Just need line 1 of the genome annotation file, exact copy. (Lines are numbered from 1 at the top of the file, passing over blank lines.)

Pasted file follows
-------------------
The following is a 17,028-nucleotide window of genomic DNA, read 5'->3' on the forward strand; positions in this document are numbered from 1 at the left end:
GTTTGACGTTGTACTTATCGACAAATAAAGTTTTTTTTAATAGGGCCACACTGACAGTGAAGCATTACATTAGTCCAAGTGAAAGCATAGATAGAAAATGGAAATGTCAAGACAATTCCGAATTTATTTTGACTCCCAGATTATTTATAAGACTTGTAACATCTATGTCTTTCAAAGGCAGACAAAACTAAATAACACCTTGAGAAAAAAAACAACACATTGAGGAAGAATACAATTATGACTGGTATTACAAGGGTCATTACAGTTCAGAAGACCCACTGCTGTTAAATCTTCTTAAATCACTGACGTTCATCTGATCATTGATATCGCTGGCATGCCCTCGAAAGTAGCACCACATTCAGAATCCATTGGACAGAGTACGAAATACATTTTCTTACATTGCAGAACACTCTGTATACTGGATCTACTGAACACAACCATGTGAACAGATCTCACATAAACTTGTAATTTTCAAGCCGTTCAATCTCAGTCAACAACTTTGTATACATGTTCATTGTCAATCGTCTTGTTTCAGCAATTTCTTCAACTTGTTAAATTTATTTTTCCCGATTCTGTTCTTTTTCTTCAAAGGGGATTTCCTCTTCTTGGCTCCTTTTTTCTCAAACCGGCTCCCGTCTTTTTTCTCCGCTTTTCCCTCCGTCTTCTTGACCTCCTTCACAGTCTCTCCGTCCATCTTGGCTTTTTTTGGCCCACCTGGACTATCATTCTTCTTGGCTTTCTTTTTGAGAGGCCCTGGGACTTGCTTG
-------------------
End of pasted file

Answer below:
The following is a 17,028-nucleotide window of genomic DNA, read 5'->3' on the forward strand; positions in this document are numbered from 1 at the left end: